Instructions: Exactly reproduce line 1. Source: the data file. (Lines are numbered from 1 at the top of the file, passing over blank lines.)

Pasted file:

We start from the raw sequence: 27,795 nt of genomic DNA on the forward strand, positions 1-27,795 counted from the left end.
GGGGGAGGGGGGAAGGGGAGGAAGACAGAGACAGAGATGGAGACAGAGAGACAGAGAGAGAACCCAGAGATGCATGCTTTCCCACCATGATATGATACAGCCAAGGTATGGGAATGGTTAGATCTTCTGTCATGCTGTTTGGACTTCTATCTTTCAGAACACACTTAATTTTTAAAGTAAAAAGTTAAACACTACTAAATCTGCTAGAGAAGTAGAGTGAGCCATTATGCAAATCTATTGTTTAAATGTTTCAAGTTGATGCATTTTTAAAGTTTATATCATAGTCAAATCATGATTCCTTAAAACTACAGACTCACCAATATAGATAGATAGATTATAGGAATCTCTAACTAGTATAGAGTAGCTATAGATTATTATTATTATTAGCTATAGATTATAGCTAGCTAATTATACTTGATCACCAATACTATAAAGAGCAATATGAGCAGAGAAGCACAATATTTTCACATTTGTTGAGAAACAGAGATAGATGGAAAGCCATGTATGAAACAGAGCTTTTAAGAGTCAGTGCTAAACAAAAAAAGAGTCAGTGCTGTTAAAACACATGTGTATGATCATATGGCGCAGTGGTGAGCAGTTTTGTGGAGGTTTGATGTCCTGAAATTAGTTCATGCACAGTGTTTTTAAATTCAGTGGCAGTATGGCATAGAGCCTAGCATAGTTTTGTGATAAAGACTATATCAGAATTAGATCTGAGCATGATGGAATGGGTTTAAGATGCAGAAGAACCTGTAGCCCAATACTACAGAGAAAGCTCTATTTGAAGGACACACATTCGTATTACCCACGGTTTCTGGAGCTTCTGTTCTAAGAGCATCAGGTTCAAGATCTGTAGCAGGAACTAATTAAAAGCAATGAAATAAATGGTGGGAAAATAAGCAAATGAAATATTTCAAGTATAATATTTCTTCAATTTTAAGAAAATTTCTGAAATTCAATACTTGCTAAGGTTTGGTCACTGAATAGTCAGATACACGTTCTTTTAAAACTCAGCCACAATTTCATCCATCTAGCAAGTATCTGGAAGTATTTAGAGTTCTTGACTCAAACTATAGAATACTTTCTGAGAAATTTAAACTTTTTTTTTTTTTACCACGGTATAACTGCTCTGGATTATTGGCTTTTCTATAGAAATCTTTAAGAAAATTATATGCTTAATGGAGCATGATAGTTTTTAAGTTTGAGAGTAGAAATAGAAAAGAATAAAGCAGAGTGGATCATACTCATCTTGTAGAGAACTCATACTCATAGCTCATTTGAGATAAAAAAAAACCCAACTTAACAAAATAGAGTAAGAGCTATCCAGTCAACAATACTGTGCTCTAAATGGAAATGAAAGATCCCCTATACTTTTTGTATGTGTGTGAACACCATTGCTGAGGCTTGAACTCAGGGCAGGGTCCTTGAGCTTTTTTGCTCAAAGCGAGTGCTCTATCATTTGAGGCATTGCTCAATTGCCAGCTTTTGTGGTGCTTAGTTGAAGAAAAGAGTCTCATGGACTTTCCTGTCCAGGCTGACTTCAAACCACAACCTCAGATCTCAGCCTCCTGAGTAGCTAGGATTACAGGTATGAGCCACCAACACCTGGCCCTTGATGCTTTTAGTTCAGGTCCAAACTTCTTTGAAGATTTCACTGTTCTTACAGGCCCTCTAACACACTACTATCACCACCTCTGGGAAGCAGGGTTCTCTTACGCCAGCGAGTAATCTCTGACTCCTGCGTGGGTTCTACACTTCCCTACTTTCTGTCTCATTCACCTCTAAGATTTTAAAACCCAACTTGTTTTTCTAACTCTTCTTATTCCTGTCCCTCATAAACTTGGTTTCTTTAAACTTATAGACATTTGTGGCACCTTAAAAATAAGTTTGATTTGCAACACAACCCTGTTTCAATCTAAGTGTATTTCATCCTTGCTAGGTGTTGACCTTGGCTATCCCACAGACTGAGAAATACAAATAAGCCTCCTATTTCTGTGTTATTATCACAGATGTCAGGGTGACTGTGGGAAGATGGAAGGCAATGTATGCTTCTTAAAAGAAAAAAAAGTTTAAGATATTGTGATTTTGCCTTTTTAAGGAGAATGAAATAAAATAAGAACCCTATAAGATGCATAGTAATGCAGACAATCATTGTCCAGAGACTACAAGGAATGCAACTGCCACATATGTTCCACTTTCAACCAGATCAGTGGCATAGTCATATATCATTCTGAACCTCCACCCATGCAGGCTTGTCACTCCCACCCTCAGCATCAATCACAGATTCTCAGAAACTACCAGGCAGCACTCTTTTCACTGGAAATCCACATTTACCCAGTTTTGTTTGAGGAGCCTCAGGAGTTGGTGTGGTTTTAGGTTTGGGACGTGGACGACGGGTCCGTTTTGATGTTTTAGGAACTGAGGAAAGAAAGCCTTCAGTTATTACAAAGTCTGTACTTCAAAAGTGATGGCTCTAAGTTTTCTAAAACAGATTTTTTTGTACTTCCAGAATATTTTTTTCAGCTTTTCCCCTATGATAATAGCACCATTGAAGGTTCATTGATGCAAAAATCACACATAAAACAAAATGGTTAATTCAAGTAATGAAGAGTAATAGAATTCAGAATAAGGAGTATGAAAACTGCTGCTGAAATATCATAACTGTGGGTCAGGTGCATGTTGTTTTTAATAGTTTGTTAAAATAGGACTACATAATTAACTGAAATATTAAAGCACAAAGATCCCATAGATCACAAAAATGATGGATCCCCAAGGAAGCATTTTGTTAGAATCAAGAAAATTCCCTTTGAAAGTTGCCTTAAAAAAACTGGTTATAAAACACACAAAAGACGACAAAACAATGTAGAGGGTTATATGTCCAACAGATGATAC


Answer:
We start from the raw sequence: 27,795 nt of genomic DNA on the forward strand, positions 1-27,795 counted from the left end.